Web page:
Queen Latifah: Build Your Own Boxes

I wrote this one after the Screen Actors Guild Awards. Yes, that long ago. I spent some time shopping it around. It was accepted to one market which thought the timing was right as it converged with some other things and had a certain topicality as a result but then yada yada yada, the window closed. That’s the freelance hustle; sometimes it be like that. But I still wanted to share it anyway so…hello, blog!

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“I have often been told I’m not thin enough, I’m not white enough, I’m not short enough, not man enough. Damnit, I am enough.” — Queen Latifah’s introduction for the SAG Awards

I want to devote some ink to the Queen, Queen Latifah, who roughly between my high school and college years, late eighties into early nineties, stepped in to the rap game with a moniker that announced her greatness.

Somewhere between Salt ‘n Pepa and TLC, I came to appreciate Queen’s rhymes and all of her attitude on tracks like Ladies First and Come into My House (sidebar: did you spot the Antigua and Barbuda flag?). Her UNITY and Just Another Day are hip hop classics to me. I respect that she helped other artistes, e.g. Naughty by Nature, come up. And as an artiste in her own right, no one could doubt that she put it down emphatically on tracks like Brandy’s I wanna be down and Name Calling from the Set it Off soundtrack. Her rap cred was intact and then she went gangster in the earlier mentioned Set it Off, the movie, announcing with a performance both tender and tough that she had genuine acting chops.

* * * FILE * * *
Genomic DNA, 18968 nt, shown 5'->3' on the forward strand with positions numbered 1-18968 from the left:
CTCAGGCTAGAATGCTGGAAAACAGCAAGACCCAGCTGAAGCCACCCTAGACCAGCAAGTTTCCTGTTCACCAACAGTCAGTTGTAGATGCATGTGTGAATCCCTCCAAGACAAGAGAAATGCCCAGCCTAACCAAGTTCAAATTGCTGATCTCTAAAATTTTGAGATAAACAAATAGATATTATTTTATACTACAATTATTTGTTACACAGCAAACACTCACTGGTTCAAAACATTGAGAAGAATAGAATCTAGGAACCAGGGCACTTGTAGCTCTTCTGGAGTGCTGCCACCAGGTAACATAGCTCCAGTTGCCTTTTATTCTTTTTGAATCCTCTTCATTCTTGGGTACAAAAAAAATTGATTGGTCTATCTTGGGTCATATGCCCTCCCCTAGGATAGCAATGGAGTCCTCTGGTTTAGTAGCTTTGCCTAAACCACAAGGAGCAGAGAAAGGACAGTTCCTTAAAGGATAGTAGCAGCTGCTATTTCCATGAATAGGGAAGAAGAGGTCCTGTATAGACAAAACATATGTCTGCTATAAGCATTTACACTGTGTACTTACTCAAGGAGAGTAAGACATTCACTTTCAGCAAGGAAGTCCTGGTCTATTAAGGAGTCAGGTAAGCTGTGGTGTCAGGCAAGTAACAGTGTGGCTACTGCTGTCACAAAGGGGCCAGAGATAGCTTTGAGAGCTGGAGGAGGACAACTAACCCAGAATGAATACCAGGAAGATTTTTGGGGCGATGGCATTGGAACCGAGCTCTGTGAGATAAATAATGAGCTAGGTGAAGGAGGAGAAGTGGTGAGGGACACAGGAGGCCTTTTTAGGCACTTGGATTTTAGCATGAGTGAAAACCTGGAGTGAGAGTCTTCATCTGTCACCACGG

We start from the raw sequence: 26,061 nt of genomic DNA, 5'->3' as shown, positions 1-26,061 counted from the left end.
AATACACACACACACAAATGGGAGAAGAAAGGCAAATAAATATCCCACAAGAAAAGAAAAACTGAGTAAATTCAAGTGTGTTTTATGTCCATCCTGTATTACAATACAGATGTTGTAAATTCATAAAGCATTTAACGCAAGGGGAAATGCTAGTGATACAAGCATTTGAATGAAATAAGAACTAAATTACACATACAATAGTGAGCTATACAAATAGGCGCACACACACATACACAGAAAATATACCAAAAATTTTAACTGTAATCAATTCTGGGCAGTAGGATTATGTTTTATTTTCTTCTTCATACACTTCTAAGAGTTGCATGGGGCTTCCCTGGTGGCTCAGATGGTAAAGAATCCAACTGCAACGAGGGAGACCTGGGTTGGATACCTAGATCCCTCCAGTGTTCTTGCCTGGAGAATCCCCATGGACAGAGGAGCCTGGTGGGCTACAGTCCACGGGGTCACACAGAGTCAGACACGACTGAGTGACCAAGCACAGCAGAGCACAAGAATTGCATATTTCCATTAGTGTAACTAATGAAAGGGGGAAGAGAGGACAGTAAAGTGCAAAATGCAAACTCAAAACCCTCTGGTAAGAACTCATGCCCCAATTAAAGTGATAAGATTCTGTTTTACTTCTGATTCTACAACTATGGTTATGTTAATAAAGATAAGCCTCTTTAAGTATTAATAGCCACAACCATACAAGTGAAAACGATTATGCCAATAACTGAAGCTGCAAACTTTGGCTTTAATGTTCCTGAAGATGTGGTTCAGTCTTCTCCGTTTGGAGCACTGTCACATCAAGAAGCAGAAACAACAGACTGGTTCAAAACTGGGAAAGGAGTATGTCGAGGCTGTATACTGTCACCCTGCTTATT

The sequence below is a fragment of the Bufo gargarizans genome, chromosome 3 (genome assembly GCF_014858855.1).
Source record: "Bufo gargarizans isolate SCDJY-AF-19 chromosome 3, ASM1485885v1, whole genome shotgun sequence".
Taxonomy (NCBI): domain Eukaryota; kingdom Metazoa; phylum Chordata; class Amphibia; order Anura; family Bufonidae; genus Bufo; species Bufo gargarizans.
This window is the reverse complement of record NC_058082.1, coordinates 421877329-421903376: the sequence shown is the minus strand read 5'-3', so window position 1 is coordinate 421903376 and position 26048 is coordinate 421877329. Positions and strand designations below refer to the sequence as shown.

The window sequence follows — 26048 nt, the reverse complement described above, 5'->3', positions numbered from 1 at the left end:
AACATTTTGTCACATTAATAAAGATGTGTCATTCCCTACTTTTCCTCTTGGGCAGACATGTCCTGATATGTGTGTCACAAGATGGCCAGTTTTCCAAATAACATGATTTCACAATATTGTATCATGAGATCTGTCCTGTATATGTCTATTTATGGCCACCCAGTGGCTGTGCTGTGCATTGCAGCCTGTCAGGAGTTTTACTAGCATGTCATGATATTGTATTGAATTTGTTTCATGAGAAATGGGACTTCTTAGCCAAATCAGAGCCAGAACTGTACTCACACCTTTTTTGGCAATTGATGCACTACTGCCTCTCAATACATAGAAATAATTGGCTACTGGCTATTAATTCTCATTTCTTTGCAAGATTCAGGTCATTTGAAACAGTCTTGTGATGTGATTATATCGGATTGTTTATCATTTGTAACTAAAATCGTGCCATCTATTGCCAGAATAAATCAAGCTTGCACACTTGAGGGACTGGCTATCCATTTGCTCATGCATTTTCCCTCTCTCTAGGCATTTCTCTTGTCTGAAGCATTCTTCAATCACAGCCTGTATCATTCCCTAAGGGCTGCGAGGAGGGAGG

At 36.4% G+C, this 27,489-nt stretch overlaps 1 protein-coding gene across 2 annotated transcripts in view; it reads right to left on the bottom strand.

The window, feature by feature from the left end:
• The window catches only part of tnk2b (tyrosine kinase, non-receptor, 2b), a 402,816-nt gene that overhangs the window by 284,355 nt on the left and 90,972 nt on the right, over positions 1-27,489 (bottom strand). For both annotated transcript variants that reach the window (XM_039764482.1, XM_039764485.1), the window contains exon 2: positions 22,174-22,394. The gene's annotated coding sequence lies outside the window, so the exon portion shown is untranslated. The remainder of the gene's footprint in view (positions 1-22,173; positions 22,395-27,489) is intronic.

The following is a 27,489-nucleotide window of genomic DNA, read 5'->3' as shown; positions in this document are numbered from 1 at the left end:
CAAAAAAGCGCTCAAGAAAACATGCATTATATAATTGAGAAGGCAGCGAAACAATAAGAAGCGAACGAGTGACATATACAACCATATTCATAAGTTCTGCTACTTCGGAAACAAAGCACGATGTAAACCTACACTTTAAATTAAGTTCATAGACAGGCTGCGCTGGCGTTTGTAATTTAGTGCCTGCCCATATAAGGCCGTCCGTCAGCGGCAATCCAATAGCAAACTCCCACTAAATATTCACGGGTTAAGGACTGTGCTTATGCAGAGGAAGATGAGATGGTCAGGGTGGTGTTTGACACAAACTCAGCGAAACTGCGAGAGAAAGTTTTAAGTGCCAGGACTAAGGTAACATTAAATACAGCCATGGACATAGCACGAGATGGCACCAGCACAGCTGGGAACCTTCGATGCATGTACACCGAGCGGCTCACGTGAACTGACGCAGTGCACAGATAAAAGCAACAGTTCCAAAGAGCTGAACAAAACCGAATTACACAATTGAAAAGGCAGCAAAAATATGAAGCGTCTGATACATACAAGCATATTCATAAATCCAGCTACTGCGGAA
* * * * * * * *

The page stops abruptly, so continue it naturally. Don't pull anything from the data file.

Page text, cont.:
So why didn’t she feature in any of my best of, favourite ever, GOAT discussions the way, say, Lauryn Hill (who, sidebar, belongs in all such discussions because she IS one of the Greats but that’s a story for another post) did?

I mean, in some ways she’s eclipsed many in and out of the rap game simply by enduring and shining in an industry which doesn’t comfortably make space for people like her – as she herself articulated in the quote introducing this piece.